If the 2019 Super Bowl halftime show was a middling, agenda-less mess, this year’s performance was its opposite: 15 straight minutes of political subversions.
Headlined by two Latina women in Miami, the show served as a rejoinder to an administration that’s spent the past three years denigrating the populaces the performers represent.
Colombian powerhouse Shakira’s commentary was folksy and subtle – a callback to the sounds and sentiments that catapulted her to American fame in the early 2000s.
“Lucky you were born that far away so / We could both make fun of distance,” Shakira sang to millions of viewers. “Lucky that I love a foreign land for / The lucky fact of your existence.”
Originally a song about a faraway lover, “Whenever, Wherever” took on new meaning during Sunday night’s show, registering as a rebuke of xenophobia – as a love letter to faraway countries and the people who inhabit them.
Shakira embraced distance in other ways, too, including in her performance of champeta – a dance genre with African roots from the singer’s hometown of Barranquilla – to the tune of “Waka Waka (This Time for Africa).”
And then there was J. Lo.
After seemingly descending from the heavens, Jennifer Lopez leaned into the ostentatious: leather, canes, a pyramid of human bodies resembling a Kylie Minogue music video.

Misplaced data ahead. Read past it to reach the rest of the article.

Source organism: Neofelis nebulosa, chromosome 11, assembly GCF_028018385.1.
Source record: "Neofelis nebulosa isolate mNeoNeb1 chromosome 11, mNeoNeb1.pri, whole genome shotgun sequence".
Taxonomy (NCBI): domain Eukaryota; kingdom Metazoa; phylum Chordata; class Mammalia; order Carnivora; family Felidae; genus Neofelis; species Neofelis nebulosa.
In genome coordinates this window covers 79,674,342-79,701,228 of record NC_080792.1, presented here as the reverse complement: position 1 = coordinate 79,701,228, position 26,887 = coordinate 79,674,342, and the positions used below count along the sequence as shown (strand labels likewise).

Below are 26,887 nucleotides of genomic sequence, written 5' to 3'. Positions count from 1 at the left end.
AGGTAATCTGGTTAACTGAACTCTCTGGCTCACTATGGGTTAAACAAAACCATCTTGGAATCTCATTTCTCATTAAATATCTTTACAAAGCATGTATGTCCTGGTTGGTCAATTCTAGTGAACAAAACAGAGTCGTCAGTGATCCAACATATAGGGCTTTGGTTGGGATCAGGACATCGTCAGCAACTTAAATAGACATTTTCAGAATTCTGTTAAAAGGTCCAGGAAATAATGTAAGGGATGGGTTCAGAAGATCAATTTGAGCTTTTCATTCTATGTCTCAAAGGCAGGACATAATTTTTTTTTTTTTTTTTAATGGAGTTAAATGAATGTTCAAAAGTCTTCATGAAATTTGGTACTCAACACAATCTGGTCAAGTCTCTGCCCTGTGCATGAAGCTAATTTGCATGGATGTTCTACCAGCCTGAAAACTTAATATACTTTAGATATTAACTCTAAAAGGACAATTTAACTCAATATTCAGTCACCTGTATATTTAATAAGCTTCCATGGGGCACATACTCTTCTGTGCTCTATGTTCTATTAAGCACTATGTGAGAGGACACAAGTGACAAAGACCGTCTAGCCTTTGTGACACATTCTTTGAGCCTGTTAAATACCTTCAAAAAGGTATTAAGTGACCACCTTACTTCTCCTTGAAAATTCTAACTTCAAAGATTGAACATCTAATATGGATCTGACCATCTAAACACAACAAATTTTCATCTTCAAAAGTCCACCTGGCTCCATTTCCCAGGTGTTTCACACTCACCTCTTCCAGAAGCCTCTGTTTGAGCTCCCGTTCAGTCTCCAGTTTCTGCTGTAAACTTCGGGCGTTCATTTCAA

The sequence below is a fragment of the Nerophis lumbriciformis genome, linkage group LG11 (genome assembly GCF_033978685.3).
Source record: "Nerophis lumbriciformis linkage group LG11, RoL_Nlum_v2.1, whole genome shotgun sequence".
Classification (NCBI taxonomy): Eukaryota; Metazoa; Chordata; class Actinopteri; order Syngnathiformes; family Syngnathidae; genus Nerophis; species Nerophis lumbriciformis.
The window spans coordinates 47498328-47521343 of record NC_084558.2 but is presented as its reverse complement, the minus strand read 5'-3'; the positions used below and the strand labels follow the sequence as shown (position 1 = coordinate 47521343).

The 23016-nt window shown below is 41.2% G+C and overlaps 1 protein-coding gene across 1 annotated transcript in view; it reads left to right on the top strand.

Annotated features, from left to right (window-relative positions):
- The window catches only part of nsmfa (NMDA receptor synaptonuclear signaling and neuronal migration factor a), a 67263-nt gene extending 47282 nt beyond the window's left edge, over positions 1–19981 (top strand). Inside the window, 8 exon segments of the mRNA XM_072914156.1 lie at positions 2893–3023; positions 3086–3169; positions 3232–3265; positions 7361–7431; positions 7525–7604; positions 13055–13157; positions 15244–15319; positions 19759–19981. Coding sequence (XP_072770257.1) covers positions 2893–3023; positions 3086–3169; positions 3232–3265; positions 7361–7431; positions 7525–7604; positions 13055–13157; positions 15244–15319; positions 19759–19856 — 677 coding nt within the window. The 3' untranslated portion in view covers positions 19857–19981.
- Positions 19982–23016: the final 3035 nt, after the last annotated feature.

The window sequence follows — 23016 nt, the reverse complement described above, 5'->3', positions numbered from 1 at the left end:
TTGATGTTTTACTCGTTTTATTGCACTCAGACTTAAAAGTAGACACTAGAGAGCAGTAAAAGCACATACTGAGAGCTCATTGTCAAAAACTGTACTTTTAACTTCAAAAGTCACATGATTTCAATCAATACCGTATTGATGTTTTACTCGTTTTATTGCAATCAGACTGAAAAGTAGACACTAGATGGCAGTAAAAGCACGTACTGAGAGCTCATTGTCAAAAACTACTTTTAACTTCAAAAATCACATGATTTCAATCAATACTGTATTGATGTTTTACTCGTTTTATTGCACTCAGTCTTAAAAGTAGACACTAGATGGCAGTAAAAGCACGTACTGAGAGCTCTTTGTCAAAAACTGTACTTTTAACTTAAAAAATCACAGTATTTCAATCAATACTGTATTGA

But Lopez, who’s of Puerto Rican heritage, had a political message underneath the breathtaking pop spectacle. At one point, she sang a mash-up of Bruce Springsteen’s iconic “Born in the USA” and her own “Let’s Get Loud” while swaddled in a reversible feather coat featuring the USA flag and the flag of Puerto Rico – the American territory that President Donald Trump has paid almost no attention to in moments of crisis.
Additionally, Lopez’s 11-year-old daughter Emme and other children sang from glowing structures that looked a lot like cages – something interpreted as a dig at the Trump administration, which has been widely criticized for its treatment of migrant children.
A Super Bowl halftime show wrapped in Latin identity was all the more moving given its predecessor: Maroon 5’s boring, vacuous performance at a moment when the NFL was in the thick of a boycott triggered by Colin Kaepernick’s protests against police violence.
Indeed, not unlike Beyoncé during the 2016 show when she debuted her black power anthem “Formation,” Shakira and Lopez sent a powerful message on the eve that Iowa officially kicks off the 2020 presidential race: Diversity and unity aren’t at odds with one another. In fact, they can go hand in hand.